On the contrary, the historical evidence suggests that women flocked to traditional Christianity in droves. Indeed, they may have outnumbered the men almost two to one. Rodney Stark in his book The Triumph of Christianity argues that this is because Christianity proved to be a very welcoming, healthy, and positive environment for women.

    It is also worth noting that some of the Gnostic leaders’ supposedly pro-woman stance is not all it is cracked up to be.  The Valentinian Gnostic Marcus was actually known for bringing women into the movement so that he could sexually seduce them (Irenaeus, Haer. 1.13.5).

    Moreover, the Gnostic view of women seemed particularly negative if one considers the final verse in the Gospel of Thomas: “For every female who makes herself male will enter the kingdom of Heaven” (logion 114).  It is hard to see this as an endorsement of women!

    Myth #5: Gnosticism was more positive towards human sexuality than traditional Christianity.

    A final myth about Gnosticism is that it was pro-sex and that traditional Christianity was anti-sex.  In other words, Gnostics celebrated sexuality and traditional Christians were puritanical prudes.

    Again, the reality is very different. While some Gnostics were quite sexually licentious (as noted above with Marcus), a large strain of the movement was utterly against sex. Indeed, much of the movement advocated a harsh asceticism and celibacy.

    For example, the Book of Thomas states, “Woe unto you who love the sexual intercourse that belongs to femininity and its foul cohabitation. And woe unto you who are gripped by the authorities of your bodies; for they will afflict you.”

    While many orthodox Christians certainly viewed celibacy positively, it was always regarded as voluntary. Marriage, and sex within marriage, was celebrated and viewed as a gift from God.

    In sum, popular perceptions about Gnosticism are just that, popular perceptions.  And thus they do not necessarily have a basis in history.  As we have seen here, the real Gnosticism was very different. And it reminds us that perhaps Gnosticism failed not because it was politically oppressed by those crafty orthodox folks, but because it simply proved to be less attractive to those in the earliest centuries who were seeking to follow Christ.

    Earworm Wednesday: Mike Massé ~ America (Simon and Garfunkel) 


    So I see this commercial all the time where this family takes a road trip because of the dying request of their grandfather who wanted to see America but time and other things made it impossible.  And this is the song playing as this car commercial does its level best to wring all the emotional content it can and maybe bring a tear to your eyes.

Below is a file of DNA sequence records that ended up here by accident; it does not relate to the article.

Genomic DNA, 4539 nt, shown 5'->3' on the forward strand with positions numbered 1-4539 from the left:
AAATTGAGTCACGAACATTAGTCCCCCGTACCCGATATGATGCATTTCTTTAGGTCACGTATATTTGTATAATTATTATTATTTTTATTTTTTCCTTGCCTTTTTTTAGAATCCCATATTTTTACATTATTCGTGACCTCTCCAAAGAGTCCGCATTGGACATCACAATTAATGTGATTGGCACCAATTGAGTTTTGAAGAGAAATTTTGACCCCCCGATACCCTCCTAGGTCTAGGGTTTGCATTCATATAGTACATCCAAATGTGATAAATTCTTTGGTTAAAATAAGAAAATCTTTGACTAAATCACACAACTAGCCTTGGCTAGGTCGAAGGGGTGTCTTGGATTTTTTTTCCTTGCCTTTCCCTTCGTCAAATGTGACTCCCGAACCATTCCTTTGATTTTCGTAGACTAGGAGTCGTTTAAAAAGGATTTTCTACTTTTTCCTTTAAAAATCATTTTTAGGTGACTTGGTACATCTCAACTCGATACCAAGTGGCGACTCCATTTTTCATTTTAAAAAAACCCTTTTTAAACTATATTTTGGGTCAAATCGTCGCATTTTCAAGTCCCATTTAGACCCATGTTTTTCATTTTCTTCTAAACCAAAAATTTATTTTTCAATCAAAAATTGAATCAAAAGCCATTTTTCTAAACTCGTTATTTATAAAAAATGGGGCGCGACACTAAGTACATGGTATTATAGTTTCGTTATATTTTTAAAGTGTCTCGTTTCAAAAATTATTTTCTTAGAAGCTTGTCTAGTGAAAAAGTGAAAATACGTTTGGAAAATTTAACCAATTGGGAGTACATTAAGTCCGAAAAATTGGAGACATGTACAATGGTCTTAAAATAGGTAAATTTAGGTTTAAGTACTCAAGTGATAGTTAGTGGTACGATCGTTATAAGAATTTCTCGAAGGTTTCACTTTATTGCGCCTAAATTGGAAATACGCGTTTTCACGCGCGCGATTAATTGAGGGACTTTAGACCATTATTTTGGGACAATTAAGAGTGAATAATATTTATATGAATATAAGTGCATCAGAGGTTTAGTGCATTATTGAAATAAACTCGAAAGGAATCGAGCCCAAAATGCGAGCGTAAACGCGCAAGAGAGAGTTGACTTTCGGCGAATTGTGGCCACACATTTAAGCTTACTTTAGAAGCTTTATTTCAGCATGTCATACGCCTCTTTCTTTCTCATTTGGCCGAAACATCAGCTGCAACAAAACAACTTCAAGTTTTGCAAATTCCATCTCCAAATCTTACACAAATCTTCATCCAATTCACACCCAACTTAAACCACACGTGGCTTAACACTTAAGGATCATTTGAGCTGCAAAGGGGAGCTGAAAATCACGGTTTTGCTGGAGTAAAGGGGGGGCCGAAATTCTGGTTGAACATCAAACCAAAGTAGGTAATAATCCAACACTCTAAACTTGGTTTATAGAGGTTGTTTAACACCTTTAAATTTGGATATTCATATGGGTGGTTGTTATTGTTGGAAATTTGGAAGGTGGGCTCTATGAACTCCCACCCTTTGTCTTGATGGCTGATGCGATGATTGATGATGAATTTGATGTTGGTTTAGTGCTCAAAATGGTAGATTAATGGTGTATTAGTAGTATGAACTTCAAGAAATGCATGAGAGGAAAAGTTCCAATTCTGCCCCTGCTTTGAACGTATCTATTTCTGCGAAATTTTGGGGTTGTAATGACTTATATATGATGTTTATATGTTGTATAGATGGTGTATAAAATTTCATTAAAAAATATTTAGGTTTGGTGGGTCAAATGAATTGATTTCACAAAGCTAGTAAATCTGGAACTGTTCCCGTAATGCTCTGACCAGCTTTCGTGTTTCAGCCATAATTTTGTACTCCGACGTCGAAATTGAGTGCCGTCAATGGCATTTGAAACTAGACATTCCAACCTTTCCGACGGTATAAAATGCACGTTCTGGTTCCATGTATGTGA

So I give you Mike Massé, Sterling Cottam, and Jeff Hall singing America. 

    Monday, monday 


    Ah technology how wonderful it is.  Just a FYI gentle readers no matter what they say, no matter how shiny and new it all is, count on no less than 48 hours to one week to get everything switched over when transferring from one smart phone to the next.  But that isn’t what I wanted to talk to you today.  Officially I am off hiatus the wife is back to semi normal so I can devote time to the blog.

    Now I know that Mondays have been devoted to movie reviews and I have an amusing story regarding that.  As you know Sunday was Father’s Day.  And my son wanting to the Dad/Son thing decided to take me out to the movies.  Now we had seen most of the new releases so our choice was limited,  Seeing that we decided to see the latest Johnny Depp/Pirate movie.  Well we are about two-thirds through the thing when the fire alarm goes off and the building is evacuated.  My son being the good man that he is saw me to my car first before going to his.  I love that boy.  But in regards to the movie, well it was drabbing awful.  And I speculate that someone pulled the alarm to keep our brains from leaking out our ears.  So my recommendation is to skip that movie and go see something else.

    And speaking of drabbing awful it amazes me sometimes the people who follow me in twitter.  Some I just block, immediately some well they are subtle in their awfulness.  Take for instance a fellow that goes by Balm of Gilead.  He tweeted that we must die an perish in the lake of fire removing the vapor of our lives to leave behind the substance of Christ.  It’s not often that I am gob smacked on twitter but he did it.  So I told him to check his theology one thing led to another and I find out that he is a gnostic.  But not the old gnostic he is gnostic 2.0 He experiences his theology.  Can’t stand that I use quotes from commentaries and confessions not to mention the Bible itself to disprove his heterodoxical views.  I use words he, being so much more enlightened {he really is like the old gnostics isn’t he} uses experiences.  But it is the Faith not the force that I follow.  That what was once for all delivered to the saints.  You know where we study not experience to show ourselves approved? Anyway the upshot of this is be careful who you follow  dear readers especially on social media because you just don’t really know who they might turn out to be.

    See you next time.

    Catechism 


    Does Christ’s death mean all our sins can be forgiven?

      Yes, because Christ’s death on the cross fully paid the penalty for our sin, God graciously imputes Christ’s righteousness to us as if it were our own and will remember our sins no more.

      2 Corinthians 5:21

      For our sake he made him to be sin who knew no sin, so that in him we m

      Earworm Wednesday: Killer Queen ~ Fredde Gredde


      Well now, things are improving health wise at the house.  Mrs. Keachfan is able to walk around a little but like anything time is the number one healer.  

      So it comes to this Queen’s song, ‘Killer Queen’ was on the radio and well I was humming it all day much to the annoyance of my co-workers.  So I found an enterprising young man who covered the song uniquely.